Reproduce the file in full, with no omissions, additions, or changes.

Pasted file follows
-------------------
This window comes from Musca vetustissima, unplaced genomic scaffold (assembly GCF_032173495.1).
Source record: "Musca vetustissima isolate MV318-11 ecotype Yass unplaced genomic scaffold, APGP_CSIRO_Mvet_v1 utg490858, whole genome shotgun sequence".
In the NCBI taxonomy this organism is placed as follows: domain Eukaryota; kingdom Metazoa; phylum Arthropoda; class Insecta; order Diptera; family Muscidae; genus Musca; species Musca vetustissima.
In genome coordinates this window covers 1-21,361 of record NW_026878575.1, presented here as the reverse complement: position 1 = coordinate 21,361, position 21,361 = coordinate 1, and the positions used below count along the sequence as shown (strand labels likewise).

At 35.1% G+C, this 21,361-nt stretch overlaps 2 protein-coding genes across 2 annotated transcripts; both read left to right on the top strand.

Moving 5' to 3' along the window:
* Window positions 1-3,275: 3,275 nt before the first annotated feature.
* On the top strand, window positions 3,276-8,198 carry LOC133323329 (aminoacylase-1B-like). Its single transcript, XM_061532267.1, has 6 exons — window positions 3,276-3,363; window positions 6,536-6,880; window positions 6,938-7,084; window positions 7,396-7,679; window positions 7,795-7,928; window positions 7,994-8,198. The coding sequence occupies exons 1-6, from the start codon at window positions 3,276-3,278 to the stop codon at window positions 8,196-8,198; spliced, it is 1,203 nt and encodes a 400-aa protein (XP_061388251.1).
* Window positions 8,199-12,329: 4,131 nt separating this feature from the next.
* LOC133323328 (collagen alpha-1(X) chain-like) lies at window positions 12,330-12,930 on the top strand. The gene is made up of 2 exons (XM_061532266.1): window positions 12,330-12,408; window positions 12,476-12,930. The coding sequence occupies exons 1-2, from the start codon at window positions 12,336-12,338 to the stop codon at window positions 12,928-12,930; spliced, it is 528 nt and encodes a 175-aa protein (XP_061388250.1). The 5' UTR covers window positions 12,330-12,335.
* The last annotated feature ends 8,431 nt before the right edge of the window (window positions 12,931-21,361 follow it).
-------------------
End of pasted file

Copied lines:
This window comes from Musca vetustissima, unplaced genomic scaffold (assembly GCF_032173495.1).
Source record: "Musca vetustissima isolate MV318-11 ecotype Yass unplaced genomic scaffold, APGP_CSIRO_Mvet_v1 utg490858, whole genome shotgun sequence".
In the NCBI taxonomy this organism is placed as follows: domain Eukaryota; kingdom Metazoa; phylum Arthropoda; class Insecta; order Diptera; family Muscidae; genus Musca; species Musca vetustissima.
In genome coordinates this window covers 1-21,361 of record NW_026878575.1, presented here as the reverse complement: position 1 = coordinate 21,361, position 21,361 = coordinate 1, and the positions used below count along the sequence as shown (strand labels likewise).

At 35.1% G+C, this 21,361-nt stretch overlaps 2 protein-coding genes across 2 annotated transcripts; both read left to right on the top strand.

Moving 5' to 3' along the window:
* Window positions 1-3,275: 3,275 nt before the first annotated feature.
* On the top strand, window positions 3,276-8,198 carry LOC133323329 (aminoacylase-1B-like). Its single transcript, XM_061532267.1, has 6 exons — window positions 3,276-3,363; window positions 6,536-6,880; window positions 6,938-7,084; window positions 7,396-7,679; window positions 7,795-7,928; window positions 7,994-8,198. The coding sequence occupies exons 1-6, from the start codon at window positions 3,276-3,278 to the stop codon at window positions 8,196-8,198; spliced, it is 1,203 nt and encodes a 400-aa protein (XP_061388251.1).
* Window positions 8,199-12,329: 4,131 nt separating this feature from the next.
* LOC133323328 (collagen alpha-1(X) chain-like) lies at window positions 12,330-12,930 on the top strand. The gene is made up of 2 exons (XM_061532266.1): window positions 12,330-12,408; window positions 12,476-12,930. The coding sequence occupies exons 1-2, from the start codon at window positions 12,336-12,338 to the stop codon at window positions 12,928-12,930; spliced, it is 528 nt and encodes a 175-aa protein (XP_061388250.1). The 5' UTR covers window positions 12,330-12,335.
* The last annotated feature ends 8,431 nt before the right edge of the window (window positions 12,931-21,361 follow it).